PESHAWAR: The Provincial Disaster Management Authority (PDMA) has prepared a contingency plan to cope with various natural hazards in winter.
The plan has been finalised under the guidance of relief, rehabilitation and settlement department to ensure a unified response for minimising the impacts of various winter hazards on people.
The natural hazards mentioned in the plan include extremely low temperature, fog, smog, snowfall, rainfall, landslides, flash floods and seismic activity along the mountainous north and west.
PDMA Director General Sharif Hussain said here on Tuesday that the process of the winter contingency plan was started in mid-October by involving all stakeholders of the federal government, provincial line departments, district administration and development partners.
Areas have been categorised as very high, high, medium and low risk districts
Digital tools for data collection were used in the process and information regarding district-specific hazards and vulnerability profiles, hazard impact, damage, compensation, resource mapping, need assessment and coordination was shared with all stakeholders.
He said that the plan provided a detailed overview of the district profile of winter hazards for the entire province. The document also covers details about the ‘composite risk score’ of every district, based on different types of hazards the districts are prone to. It also explains the corresponding risks that are associated with it along with the approximate vulnerable population in case of any untoward situation.
All the districts have mapped out their vulnerable sites and prepared a plan wherein all available resources are represented and the corresponding response is chalked out to identify clearly defined roles and responsibilities of various departments in case of any unfavourable scenario.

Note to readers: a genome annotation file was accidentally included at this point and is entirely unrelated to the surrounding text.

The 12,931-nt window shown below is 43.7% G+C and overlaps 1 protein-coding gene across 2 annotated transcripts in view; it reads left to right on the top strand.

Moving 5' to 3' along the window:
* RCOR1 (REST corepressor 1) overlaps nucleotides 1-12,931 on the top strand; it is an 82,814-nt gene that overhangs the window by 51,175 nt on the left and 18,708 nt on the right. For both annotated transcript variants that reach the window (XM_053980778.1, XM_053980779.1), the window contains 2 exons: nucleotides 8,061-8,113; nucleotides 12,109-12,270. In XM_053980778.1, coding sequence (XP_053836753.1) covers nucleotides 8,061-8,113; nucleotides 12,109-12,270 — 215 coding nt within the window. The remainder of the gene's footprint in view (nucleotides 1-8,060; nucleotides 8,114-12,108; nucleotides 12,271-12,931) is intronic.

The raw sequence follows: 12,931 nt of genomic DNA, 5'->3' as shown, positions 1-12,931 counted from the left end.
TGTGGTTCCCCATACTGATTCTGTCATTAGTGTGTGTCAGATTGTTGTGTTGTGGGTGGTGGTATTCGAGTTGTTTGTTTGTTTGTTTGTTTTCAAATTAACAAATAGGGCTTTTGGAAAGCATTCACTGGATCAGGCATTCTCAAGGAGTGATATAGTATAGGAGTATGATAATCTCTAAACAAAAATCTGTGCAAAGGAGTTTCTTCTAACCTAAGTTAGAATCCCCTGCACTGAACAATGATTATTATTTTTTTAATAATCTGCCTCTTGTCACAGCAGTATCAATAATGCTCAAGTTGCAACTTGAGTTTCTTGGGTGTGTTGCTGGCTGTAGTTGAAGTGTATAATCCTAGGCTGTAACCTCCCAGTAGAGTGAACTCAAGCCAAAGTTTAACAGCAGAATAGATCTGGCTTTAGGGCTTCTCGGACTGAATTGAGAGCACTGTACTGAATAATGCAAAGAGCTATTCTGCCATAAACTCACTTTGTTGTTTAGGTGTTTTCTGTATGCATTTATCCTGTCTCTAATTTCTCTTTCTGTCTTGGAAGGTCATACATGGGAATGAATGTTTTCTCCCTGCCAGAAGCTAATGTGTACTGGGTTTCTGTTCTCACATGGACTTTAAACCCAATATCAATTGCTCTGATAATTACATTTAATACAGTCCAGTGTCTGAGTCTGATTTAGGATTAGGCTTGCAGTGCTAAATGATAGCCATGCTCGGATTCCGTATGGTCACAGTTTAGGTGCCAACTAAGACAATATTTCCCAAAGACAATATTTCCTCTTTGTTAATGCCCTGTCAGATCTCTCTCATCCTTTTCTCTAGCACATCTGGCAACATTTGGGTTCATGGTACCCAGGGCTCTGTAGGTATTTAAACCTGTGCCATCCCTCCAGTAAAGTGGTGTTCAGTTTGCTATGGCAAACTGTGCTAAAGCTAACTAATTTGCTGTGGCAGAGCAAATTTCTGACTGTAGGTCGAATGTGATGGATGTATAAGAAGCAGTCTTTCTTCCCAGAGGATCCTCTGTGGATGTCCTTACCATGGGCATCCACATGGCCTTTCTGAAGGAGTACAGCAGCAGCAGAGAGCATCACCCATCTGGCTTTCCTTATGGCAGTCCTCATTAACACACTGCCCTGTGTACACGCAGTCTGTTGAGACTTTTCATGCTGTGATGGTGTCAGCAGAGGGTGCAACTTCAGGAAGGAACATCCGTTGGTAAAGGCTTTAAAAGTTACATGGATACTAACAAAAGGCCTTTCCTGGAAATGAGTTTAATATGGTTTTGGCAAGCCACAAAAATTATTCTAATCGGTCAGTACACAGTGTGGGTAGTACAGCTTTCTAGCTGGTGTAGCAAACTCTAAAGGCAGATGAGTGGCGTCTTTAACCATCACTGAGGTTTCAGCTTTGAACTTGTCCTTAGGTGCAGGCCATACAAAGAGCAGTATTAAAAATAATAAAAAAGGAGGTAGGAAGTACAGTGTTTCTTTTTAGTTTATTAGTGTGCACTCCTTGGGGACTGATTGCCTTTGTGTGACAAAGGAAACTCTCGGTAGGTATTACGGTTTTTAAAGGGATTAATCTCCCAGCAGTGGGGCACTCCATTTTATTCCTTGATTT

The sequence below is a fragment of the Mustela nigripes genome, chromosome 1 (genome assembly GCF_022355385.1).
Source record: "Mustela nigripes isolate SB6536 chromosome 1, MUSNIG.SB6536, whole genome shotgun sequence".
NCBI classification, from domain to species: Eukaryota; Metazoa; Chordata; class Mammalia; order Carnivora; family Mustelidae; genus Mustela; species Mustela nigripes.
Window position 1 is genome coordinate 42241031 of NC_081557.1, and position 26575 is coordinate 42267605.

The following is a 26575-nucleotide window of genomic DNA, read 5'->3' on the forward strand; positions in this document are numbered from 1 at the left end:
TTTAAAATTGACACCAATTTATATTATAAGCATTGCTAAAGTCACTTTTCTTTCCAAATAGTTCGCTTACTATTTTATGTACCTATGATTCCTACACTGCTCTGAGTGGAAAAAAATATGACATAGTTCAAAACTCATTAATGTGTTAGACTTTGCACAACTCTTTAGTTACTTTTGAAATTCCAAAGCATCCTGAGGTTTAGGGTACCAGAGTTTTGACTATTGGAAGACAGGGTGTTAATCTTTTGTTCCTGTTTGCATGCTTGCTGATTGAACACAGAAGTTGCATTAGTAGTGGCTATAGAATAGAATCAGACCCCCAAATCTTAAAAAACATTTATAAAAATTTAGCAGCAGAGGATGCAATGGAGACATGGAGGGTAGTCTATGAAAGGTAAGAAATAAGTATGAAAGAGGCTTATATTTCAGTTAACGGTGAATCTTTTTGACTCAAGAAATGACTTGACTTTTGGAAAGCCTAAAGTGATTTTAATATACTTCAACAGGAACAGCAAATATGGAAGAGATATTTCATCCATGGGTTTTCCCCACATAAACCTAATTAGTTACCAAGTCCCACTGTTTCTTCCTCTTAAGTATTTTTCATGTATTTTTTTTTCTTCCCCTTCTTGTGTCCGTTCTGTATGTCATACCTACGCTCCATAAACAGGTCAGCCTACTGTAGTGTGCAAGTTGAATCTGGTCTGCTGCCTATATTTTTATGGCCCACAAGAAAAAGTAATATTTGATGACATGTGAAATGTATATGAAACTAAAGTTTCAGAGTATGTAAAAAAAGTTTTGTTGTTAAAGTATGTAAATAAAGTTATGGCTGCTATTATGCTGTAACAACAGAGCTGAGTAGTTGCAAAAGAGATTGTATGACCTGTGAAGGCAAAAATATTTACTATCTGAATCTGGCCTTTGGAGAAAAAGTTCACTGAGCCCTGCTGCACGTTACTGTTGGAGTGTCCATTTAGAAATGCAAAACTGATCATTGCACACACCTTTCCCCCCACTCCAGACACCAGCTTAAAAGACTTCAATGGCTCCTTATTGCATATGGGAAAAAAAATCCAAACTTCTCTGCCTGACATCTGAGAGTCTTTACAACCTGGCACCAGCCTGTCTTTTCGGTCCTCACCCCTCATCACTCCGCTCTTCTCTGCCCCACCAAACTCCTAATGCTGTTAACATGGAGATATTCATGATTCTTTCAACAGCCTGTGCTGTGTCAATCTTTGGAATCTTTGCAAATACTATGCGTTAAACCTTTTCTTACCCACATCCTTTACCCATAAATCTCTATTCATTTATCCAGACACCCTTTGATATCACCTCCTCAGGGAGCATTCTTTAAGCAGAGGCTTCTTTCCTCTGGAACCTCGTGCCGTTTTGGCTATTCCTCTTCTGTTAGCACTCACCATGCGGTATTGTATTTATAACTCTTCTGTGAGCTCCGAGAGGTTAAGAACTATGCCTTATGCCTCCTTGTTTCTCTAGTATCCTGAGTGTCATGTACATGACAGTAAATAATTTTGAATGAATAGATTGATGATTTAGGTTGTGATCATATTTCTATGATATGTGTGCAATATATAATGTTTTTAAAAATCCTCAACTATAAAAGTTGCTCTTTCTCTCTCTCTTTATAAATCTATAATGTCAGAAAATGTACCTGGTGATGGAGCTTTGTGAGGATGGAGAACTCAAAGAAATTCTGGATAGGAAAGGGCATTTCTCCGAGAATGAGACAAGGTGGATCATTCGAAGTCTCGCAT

The province is prone to heavy snowfall, extremely low temperatures, cold waves, avalanches, landslides, heavy rainfall, fog and smog. Every hazard has its challenges.
For instance, heavy snowfall in the upper regions of Malakand and Hazara divisions disrupts routine life in different ways, ranging from road closures, collapse of buildings and subsequent shortage of essential commodities. Similarly, low temperatures and cold waves increase acute respiratory infection diseases.
The plan has mapped very specific challenges, hazards and risks of each district, based on composite risk index. This year, the flood-affected population has been counted as one of the indicators for the vulnerability assessment of each district.
Based on the historical data of events, losses to flood-affected people and scientific interpolation of weather parameters, the areas have been categorised as very high, high, medium and low risk districts.
The plan is a stakeholders-inclusive exercise that takes stock of what exists in terms of plans and resources and hazards analysis to determine the likely relief caseload as a planning assumption.
The resources and estimated caseload with clear roles and responsibilities of different departments for dealing with untoward emergencies in the province have also been included in the plan.
The plan will ensure initiation of required mitigation measures and a coordinated response to minimise losses in case of disaster.
Published in Dawn, December 7th, 2022